How to write a good advert
Tips for effective recruitment
Below some helpful advice on recruiting; from how to produce great adverts, to ideas for interview questions, ensuring you attract and recruit the best talent.
Hiring - Attracting best talent for your school
Investing in the right people leads to success, so don’t just rely on gut feelings in recruitment. Here’s how to recruit the best?
The first thing to do is know how to find them. Although newspapers and websites are still the first ports of call for most job advertisers - and applicants - they are not the only way of finding out who is out there. Word of mouth can be a very important way to get the news of a vacancy out in your locality. Many schools invest in welcome packs for student teachers, collecting their details for their contact lists. Students also share information on social networking sites about schools where they have worked.
Once you have found potential staff, next it is a matter of attracting them to you, especially if you are recruiting in shortage subjects. Candidates now know more about their entitlements, in terms of support and pay and conditions, than ever before, and it is not unusual for teachers to withdraw a job application if they were unimpressed by the level of organisation and efficiency that they encountered on the day of interview or the lead up to it. It is a cliché to say that interviews are two-way, but schools forget this at their peril.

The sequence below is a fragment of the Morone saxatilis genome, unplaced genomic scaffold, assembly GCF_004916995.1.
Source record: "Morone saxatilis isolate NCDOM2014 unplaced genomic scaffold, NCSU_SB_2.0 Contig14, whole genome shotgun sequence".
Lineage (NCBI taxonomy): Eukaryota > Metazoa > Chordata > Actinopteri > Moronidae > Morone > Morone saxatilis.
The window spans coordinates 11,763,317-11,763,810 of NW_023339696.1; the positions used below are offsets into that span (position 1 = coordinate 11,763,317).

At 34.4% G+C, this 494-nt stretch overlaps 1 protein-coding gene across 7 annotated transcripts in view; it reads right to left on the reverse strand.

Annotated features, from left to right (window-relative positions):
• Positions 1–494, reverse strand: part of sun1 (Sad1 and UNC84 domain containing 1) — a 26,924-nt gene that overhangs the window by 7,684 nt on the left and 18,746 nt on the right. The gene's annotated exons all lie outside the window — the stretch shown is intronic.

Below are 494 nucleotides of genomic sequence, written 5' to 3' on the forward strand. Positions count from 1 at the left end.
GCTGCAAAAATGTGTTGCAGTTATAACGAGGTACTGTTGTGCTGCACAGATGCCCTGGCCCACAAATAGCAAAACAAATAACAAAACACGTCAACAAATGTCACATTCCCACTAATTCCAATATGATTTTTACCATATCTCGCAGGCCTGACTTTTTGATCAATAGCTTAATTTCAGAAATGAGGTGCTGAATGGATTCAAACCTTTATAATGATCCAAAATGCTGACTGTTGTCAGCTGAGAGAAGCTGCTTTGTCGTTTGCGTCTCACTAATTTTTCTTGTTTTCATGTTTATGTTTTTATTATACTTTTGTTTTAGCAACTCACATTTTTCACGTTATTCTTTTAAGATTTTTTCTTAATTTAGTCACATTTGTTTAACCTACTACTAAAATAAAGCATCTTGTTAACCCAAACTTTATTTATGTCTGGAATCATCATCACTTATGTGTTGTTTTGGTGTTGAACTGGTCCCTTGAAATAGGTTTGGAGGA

The right fit
When it comes to who a school chooses to recruit, it is difficult to give any unequivocal advice. Most teachers (and other staff in school) have a sixth sense about who will fit in and be successful. That said, it often takes people a while to settle in and it is easy to forget that even the best newly qualified teacher is not the finished article. It is also worth remembering that the person you see in the staffroom is a different character from the one in the classroom, which is why many interviews sensibly include the requirement to see people teach.
- Be inventive, social media can spread the news
- Show yourself, your school and your department in its best light
- Watch candidates teaching
- However good the candidate, they will take time to settle in your school
10 tips to writing a great recruitment ad
- Make your headline standout - make sure your headline is clear, concise, and informative.